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What Leaders Can Learn From Walt Disney

On the anniversary of Walt Disney's death, this article is meant to help all of us who are leaders learn from the man behind the mouse.

On December 15, 1966 Walt Disney died. His legacy and vision have lived on and expanded in amazing ways in the 48 years since his death. Walt has long been one of my business heroes – after all, look at what he created, and all done with the fabulous outcome of helping people smile, laugh and create lifelong memories. To commemorate his life, this post is meant to help all of us who are leaders learn from the man behind the mouse.

To do this, I will just use Walt’s words and connect them to important leadership lessons, and leave you with a question to ponder and challenge yourself with for each one.

When you believe in a thing, believe in it all the way, implicitly and unquestionably.

If you want your team to believe in a goal, a purpose or anything else, you must first believe. When you believe at the level that Walt is describing, you create a natural attraction to you – just look at Walt. What do you believe in at the Disney level?

All our dreams can come true if we have the courage to pursue them.

This is perhaps Walt’s most famous quotation, and he certainly made his share of dreams come true. I’d bet that Walt’s focus, if we could ask him about this though, would be at least as much on the courage idea. If your dreams or goals are big, you must be willing to open yourself up to ridicule and questioning – in other words, courage is required. In what part of your work do you need to be more courageous to lead more effectively?

She believed in dreams all right, but she believed in doing something about them.†(about Cinderella)

I love this quotation because it completes the big idea from the first two – Have a deep belief, dream, have courage, and then get to work. If we as leaders will do this by example, our teams and organizations can change the work, just like Walt’s did. Are you taking action on your dreams and goals?

And here are two about Disneyland . . .

I first saw the site for Disneyland back in 1953. In those days it was all flatland, no rivers, no mountains, no castles, or rocket ships – just orange groves and a few acres of walnut trees.

Disneyland will never be completed; it will continue to grow as long as there is imagination left in the world.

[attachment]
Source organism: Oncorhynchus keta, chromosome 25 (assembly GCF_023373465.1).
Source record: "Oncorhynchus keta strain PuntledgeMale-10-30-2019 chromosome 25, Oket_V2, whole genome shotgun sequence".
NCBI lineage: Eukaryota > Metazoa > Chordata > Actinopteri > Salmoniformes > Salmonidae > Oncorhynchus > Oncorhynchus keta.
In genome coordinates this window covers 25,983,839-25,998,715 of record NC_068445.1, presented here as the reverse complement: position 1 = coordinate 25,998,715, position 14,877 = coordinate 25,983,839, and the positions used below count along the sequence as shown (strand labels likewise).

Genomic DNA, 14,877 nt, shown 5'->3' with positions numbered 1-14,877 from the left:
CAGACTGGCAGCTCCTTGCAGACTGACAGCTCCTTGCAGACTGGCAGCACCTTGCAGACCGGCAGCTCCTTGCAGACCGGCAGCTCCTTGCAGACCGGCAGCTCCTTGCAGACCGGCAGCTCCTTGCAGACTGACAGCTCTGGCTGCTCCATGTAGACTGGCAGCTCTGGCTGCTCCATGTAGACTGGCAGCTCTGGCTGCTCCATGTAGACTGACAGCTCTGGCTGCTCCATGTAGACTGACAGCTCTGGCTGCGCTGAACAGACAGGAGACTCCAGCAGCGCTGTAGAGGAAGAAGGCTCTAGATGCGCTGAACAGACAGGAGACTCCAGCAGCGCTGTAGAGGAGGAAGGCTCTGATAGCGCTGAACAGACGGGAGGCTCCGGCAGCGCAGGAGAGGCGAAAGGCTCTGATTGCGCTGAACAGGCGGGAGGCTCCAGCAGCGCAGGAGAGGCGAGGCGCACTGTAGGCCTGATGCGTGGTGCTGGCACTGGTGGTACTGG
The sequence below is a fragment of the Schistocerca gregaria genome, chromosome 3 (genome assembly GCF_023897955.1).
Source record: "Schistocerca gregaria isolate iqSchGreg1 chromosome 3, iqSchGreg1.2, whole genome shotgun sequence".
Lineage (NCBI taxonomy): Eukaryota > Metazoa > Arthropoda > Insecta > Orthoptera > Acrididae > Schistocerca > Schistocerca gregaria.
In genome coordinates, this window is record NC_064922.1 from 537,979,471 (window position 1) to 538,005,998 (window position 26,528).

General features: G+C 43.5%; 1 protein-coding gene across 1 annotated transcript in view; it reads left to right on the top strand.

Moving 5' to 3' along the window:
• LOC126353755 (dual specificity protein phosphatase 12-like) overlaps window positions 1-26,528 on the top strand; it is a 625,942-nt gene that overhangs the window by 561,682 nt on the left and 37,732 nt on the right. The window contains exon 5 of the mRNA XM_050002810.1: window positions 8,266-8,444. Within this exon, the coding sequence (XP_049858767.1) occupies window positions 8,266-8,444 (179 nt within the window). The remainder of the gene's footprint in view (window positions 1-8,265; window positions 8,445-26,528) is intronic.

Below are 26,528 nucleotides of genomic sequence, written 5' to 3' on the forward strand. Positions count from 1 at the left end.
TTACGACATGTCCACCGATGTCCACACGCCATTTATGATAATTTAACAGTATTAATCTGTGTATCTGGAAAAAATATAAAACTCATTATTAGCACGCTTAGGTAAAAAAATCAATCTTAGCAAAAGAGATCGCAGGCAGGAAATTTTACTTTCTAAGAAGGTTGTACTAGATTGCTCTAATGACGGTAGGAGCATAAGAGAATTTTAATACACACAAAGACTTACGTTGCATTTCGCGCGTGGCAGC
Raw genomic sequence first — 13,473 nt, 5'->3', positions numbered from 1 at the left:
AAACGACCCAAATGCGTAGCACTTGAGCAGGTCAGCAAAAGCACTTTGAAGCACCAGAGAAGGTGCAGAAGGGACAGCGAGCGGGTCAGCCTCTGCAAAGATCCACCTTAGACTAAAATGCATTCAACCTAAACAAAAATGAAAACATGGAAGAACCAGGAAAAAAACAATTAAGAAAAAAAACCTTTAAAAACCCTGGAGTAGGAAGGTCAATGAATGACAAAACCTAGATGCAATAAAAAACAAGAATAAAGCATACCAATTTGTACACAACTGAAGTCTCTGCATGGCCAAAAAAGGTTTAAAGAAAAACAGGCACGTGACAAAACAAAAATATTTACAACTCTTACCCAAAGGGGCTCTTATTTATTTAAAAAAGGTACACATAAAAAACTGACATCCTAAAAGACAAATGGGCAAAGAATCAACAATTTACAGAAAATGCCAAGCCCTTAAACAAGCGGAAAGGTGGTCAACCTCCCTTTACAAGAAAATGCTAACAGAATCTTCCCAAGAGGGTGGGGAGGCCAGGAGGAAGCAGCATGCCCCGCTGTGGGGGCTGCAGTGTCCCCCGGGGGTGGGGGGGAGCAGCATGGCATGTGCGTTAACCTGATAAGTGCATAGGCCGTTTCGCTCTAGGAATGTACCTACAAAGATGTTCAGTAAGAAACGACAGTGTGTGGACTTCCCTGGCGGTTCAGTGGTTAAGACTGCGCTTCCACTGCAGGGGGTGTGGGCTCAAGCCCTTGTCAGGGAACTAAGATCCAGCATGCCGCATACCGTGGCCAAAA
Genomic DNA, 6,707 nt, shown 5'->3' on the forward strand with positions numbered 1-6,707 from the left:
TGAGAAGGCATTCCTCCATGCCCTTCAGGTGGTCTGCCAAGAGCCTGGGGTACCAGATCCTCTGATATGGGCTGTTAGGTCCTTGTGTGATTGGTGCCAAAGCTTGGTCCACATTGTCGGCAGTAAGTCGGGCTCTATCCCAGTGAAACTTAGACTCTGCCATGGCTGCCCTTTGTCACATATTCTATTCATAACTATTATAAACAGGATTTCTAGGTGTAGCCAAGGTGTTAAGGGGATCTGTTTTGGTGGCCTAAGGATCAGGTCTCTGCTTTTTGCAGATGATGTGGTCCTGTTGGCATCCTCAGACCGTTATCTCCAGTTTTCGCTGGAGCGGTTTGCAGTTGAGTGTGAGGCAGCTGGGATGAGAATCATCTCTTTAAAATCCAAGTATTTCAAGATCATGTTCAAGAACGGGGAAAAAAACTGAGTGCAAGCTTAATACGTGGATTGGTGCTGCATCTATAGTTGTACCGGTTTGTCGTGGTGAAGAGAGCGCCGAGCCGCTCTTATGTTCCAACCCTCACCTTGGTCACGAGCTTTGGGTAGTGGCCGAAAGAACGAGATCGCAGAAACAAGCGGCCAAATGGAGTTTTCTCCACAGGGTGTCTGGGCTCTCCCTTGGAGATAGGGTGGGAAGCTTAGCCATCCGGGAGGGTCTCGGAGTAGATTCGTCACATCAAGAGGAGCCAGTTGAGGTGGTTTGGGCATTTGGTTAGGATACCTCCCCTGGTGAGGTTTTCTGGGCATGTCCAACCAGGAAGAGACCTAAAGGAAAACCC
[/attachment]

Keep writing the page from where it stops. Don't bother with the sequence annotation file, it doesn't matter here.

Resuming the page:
Walt’s vision was clear – from the start and far into the future. Many stories have been written about Walt trying to get investors for Disneyland as he walked them through the orange groves talking about rivers and castles and more. Walt already saw it – it was completely clear to him. As a leader, sometimes we will see what others can’t . Do you have your vision? Are you willing to share it even if others can’t yet see it?

Around here we don’t look backwards for very long . . . we keep moving forward, opening up new doors and doing new things because we are curious . . . and curiosity keeps leading us down new paths.

We must look back, and Walt agrees, but he suggests focusing far more time be spent looking forward than gazing in the rearview mirror. This idea also focuses on curiosity. When we are curious, it is easier, more fun and more productive to look forward. How curious are you?

The more you like yourself the less you are like anyone else, which makes you unique.

There is no perfect way to lead; but the closest way is to continue striving to become your best self. †As we learn how to use our unique strengths, we have a chance to become the leader we are capable of being. And that doesn’t happen by trying to lead like someone else, but by learning from others and leading as who we are. How much do you like yourself and how comfortable are you with leading in your own unique way?

A man should never neglect his family for business.

I’d add woman to Walt’s idea. This may not be what you think about when you think of Walt and what he built, making it even more important to share with you. Walt, like all of us, was human, and I’m sure his family/business balance wasn’t always perfect. But if a guy that created and built what he built could focus on family and not just businessHealth Fitness Articles, I'm sure you can too. How much time and focus have you invested in your family this week?

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Kevin Eikenberry is a leadership expert and the Chief Potential Officer of The Kevin Eikenberry Group, a learning consulting company that helps Clients reach their potential through a variety of training, consulting and speaking services. You can learn more about him and a special offer on his newest book, Remarkable Leadership: Unleashing Your Leadership Potential One Skill at a time, at .

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